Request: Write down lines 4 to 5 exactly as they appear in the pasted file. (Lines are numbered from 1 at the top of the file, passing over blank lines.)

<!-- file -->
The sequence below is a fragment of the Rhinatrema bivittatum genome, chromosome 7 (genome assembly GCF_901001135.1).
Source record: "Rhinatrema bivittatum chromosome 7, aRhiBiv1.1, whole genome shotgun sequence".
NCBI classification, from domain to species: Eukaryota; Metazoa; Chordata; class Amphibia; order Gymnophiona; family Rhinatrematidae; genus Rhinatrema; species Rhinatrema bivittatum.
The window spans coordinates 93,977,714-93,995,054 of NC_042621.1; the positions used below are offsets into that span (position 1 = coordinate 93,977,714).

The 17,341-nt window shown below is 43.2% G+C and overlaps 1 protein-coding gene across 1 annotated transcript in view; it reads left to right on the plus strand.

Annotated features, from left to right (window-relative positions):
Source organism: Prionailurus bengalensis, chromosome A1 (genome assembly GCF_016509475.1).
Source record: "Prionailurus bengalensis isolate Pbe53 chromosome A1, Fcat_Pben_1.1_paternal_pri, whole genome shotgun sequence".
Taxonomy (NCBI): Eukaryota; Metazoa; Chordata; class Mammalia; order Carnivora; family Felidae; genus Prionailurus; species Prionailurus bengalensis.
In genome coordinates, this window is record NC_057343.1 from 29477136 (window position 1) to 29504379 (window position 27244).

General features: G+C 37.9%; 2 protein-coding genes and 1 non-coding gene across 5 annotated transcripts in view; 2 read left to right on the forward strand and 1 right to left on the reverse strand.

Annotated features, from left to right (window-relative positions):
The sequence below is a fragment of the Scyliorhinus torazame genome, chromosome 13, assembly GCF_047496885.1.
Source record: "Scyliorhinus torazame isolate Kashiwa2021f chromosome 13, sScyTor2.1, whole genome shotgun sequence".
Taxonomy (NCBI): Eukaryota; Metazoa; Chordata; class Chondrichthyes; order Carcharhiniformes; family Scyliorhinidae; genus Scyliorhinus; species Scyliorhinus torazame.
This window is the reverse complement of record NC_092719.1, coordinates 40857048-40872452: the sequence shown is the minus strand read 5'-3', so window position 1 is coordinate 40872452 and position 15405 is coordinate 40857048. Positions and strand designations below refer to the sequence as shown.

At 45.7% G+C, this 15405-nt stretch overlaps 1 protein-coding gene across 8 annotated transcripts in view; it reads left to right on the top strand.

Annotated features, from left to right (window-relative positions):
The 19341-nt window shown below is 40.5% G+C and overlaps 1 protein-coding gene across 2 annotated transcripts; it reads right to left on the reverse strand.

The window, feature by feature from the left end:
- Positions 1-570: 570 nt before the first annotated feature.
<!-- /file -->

The window spans coordinates 93,977,714-93,995,054 of NC_042621.1; the positions used below are offsets into that span (position 1 = coordinate 93,977,714).

The 17,341-nt window shown below is 43.2% G+C and overlaps 1 protein-coding gene across 1 annotated transcript in view; it reads left to right on the plus strand.